Getting the Most Out of your Product Routine

Colour clients could be divided into two categories: those who like makeup and those who don’t.  Those who do like makeup may have a stash that puts mine to shame. Those who don’t like makeup often bring a bag of products anyway.

Your CC cream and mineral powder are still makeup

“I don’t really wear makeup” they say, before taking out a bunch of product that in my mind, is still makeup but cleverly labeled as beauty enhancing creams and powders. To me, product is product and it still touches your skin. 

What makes these products makeup instead of regular moisturizer? Well they might be tinted and contain oxides or micas meant to blur or obscure flaws on the face. Some are labeled as “correctors” meant to balance warm or cool tones on the skin. Or “enhancers” to create an all over “glow” (read: shine).

The word “makeup” in itself implies that by using it you are creating a false version of yourself, and has kind of become a bad word in the beauty industry.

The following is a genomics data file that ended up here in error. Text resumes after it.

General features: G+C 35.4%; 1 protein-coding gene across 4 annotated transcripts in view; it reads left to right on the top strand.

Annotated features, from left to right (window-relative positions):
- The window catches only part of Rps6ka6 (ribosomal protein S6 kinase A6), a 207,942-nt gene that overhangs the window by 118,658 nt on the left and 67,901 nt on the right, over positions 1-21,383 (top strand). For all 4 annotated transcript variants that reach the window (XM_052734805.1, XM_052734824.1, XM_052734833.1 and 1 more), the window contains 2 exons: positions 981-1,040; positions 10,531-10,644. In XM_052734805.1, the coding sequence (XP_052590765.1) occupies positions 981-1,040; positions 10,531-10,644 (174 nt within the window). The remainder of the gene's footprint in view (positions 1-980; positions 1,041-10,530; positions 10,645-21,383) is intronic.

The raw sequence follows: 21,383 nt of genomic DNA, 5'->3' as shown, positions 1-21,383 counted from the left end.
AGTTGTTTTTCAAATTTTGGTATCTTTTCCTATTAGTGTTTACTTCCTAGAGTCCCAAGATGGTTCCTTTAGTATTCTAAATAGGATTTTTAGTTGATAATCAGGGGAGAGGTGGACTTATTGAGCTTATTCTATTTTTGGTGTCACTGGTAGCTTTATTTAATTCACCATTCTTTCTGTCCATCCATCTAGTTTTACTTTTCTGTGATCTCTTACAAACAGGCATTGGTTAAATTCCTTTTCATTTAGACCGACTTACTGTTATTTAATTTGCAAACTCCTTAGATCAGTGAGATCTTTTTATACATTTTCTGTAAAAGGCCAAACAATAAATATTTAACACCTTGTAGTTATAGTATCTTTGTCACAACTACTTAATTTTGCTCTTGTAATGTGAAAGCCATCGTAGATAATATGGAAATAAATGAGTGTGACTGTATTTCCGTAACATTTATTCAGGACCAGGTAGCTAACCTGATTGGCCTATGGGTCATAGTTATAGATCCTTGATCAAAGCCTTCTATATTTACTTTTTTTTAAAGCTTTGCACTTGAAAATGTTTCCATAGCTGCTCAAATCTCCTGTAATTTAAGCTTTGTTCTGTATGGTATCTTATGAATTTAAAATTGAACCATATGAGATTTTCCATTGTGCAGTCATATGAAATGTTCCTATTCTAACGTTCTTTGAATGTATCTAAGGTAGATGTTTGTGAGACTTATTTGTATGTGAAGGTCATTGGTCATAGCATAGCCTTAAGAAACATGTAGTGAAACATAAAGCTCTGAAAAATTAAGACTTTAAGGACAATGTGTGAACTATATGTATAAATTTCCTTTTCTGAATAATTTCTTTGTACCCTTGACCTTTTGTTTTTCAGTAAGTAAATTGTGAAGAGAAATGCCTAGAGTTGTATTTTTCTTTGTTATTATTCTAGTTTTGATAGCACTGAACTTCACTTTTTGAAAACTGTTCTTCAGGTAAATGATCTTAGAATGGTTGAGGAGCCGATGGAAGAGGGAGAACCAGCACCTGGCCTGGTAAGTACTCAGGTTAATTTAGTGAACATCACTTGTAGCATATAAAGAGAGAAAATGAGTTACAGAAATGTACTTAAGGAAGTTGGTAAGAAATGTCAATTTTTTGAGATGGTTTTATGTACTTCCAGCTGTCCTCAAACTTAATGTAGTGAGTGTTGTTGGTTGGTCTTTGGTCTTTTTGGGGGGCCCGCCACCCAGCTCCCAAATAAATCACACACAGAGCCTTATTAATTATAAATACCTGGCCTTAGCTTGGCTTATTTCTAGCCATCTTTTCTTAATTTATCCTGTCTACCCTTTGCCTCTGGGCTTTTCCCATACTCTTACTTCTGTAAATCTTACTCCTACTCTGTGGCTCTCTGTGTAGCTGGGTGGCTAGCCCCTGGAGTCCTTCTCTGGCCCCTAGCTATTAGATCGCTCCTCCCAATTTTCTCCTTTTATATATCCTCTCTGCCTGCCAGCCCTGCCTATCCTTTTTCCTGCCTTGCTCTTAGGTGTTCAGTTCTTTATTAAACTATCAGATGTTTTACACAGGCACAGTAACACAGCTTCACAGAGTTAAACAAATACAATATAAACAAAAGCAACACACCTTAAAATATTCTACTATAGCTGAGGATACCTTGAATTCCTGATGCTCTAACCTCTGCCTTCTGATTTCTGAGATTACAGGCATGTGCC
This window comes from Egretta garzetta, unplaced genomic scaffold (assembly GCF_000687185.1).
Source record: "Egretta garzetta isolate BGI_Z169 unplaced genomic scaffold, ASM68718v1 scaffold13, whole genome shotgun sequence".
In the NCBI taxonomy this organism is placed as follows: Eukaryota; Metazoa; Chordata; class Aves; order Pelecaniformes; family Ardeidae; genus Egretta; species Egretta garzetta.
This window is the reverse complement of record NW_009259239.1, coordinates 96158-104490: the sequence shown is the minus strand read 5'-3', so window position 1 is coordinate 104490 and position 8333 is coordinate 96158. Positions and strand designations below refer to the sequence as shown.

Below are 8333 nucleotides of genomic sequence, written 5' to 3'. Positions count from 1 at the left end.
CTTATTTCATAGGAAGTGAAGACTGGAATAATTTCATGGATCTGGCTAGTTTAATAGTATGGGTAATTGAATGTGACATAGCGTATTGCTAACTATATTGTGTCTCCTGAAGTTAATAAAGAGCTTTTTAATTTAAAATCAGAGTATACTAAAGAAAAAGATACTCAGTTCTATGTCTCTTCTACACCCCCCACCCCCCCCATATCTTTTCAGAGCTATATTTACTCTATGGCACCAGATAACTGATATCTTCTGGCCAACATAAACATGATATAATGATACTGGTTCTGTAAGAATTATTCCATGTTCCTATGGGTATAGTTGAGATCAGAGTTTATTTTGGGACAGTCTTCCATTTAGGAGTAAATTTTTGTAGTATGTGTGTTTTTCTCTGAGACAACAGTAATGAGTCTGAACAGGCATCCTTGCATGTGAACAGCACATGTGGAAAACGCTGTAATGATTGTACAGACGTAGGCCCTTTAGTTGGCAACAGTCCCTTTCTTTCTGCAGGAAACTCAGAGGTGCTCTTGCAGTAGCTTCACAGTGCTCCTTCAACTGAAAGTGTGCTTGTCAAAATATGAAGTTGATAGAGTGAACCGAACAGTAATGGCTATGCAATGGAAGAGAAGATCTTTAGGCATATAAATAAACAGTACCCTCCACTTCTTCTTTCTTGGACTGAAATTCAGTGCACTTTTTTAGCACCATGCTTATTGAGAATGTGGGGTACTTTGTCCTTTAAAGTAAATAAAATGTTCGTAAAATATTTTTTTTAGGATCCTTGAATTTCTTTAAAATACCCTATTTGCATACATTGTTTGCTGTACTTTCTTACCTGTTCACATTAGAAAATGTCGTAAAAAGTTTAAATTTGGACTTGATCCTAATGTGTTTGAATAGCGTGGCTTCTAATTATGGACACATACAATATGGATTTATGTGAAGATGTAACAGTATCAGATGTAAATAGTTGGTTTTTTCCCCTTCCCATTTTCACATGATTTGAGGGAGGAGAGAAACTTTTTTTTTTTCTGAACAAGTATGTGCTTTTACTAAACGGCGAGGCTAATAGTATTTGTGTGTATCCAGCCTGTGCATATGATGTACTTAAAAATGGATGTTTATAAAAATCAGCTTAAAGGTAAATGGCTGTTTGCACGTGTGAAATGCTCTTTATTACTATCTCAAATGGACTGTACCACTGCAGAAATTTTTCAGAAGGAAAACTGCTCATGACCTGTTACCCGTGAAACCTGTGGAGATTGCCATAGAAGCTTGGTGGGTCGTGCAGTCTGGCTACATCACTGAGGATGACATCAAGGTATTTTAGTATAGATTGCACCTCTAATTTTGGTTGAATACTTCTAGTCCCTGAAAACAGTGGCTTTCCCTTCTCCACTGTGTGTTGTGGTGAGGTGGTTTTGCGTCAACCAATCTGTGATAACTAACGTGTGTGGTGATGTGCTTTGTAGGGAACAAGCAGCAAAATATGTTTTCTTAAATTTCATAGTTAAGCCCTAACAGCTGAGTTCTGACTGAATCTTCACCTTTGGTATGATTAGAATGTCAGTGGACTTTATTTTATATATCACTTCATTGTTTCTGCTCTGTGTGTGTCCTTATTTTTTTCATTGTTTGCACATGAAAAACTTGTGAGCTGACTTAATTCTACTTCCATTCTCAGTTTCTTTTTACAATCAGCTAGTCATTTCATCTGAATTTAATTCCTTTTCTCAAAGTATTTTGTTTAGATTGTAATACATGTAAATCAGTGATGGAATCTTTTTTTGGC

Dark Autumn and True Winter makeup comparison. Both eyeliners are a dark brown, not black

Just by replacing a few of these products with the right colour cosmetics on the lips and cheeks will improve your appearance immensely while still using the same number of products on the face. If you want to get really bold you can add eyeliner to the mix. 

Some who claim not to wear makeup still wear mascara, and typically black mascara. This is justified from the same perspective that it enhances the appearance and isn’t “fake”. Black mascara gets pushed as a staple by the  industry so much that it is difficult to find mascara that isn’t black.

Black mascara generally looks best on the 3 Winters, and even some of the fairer skinned winters may want to try a dark grey. When black is too intense for the person’s inherent colouring the eye makeup becomes all you see. That includes the little globs of mascara you forgot to comb out or the bit that got smudged under the eye during a cat nap or sneezing fit. 

Having near black hair will make black eye makeup look more normal but there are lots of colours that are also close to black that would create a more natural effect.